Propane VS Oil


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Old 03-01-13, 06:48 PM
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Propane VS Oil

I know this has been beaten to death so forgive me up front but I think I'm losing my mind. The internet searches are filled with people touting the lower cost of burning oil over propane. The problem as I see it ( I could be wrong ) is that no one mentions prices as it pertains to bulk delivery. Here on Long Island, NY, 1000 gallons of oil is 3.89/gal cash. 1000 gallons of propane is 2.69/gal. Yes, oil has the potential for 140,000 Btu's/gal. while propane has the potential for 91,500 Btu's/gal., but... 85% efficiency for oil and 94% for propane ( approx.) puts propane ahead in btu's per dollar. Am I missing something here ????
 
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Old 03-03-13, 04:52 AM
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You are correct with your calculations.

Current efficiencies for oil are up to 87% and propane up to 96%.

IF your heating system is forced air, then the best thing to do when choosing between oil/propane is to go propane with a heat pump for even more energy savings.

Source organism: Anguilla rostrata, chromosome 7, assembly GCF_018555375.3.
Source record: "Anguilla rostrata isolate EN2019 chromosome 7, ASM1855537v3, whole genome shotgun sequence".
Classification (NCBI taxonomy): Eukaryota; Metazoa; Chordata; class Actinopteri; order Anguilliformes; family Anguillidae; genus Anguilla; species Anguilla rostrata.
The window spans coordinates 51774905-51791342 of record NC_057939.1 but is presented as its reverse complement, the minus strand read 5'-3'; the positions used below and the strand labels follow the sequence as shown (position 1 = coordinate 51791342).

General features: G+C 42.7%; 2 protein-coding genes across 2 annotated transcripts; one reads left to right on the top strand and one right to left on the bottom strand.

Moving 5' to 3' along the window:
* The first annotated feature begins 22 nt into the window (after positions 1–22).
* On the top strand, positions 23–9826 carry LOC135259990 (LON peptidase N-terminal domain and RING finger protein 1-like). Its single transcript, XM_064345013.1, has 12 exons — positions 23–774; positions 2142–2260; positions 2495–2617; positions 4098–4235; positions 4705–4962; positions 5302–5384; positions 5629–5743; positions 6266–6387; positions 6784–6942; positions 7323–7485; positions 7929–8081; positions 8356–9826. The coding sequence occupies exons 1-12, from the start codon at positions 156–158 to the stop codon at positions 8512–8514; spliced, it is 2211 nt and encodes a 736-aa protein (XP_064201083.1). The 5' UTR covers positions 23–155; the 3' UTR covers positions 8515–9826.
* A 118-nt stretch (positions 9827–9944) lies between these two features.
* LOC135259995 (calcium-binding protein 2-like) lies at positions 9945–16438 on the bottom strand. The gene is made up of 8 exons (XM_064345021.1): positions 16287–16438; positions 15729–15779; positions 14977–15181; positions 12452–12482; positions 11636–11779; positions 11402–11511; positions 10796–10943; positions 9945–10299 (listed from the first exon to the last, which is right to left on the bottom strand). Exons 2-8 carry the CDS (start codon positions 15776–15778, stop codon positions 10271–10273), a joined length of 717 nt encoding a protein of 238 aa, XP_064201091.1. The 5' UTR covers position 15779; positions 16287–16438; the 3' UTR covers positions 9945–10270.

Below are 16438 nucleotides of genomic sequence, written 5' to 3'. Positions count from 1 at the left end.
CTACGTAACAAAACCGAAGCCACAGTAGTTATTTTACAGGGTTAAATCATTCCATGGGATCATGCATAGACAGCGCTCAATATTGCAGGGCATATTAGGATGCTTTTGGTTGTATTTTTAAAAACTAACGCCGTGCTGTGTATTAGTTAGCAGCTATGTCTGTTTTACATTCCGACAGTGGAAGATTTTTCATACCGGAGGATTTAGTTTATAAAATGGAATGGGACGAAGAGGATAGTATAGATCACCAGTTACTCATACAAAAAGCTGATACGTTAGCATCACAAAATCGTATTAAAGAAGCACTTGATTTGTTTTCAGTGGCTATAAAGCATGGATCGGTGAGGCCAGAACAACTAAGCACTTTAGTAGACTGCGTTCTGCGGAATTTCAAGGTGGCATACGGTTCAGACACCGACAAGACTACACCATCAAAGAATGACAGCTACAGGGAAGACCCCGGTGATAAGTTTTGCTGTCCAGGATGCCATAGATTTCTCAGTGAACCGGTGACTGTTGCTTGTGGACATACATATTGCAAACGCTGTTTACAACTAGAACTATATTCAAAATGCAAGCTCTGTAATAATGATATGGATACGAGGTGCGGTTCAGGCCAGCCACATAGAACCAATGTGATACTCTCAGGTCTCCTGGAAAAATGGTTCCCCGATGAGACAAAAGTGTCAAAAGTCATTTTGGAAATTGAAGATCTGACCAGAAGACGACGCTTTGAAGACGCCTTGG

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Old 03-03-13, 07:43 AM
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Thanks HVACtechFW ! How does the heat pump work in conjunction with propane ?
I do have forced air with a hydronic coil. 3 zones and a hot water zone. I'm currently on oil but have recently put a 1000 gallon propane tank in the ground for a standby generator. My boiler is an peerless 5 section cast iron beast and I can watch my oil fill level drop every time it fires. Ouch !!!
 
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Old 03-03-13, 08:01 AM
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The heat pump would be in place of your current AC if you have one. It would heat the home efficiently down to 20-35F outdoor temp. Below the balance point outdoor temp the oil furnace would then be used to heat the home. I'm not sure as to exactly.how you heating system is setup so I don't know for sure that a HP system will work with your current system.
 
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Old 03-03-13, 05:16 PM
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Thanks Kevin, I'll look into it.
 
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Old 03-04-13, 09:49 AM
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I have no direct experience, but according to spec sheets modern heatpumps can provide useable heat down to 10-15F. A hydronic coil can be used to carry the balance rather than take over completely when the heatpump can no longer keep up.

With the hydronic coil (like what you already have), it's possible to run a heatpump below 20-35F and use the oil only for supplemental heat. However, the heatpump's coil will have to be installed upstream of the hydronic coil
 
 

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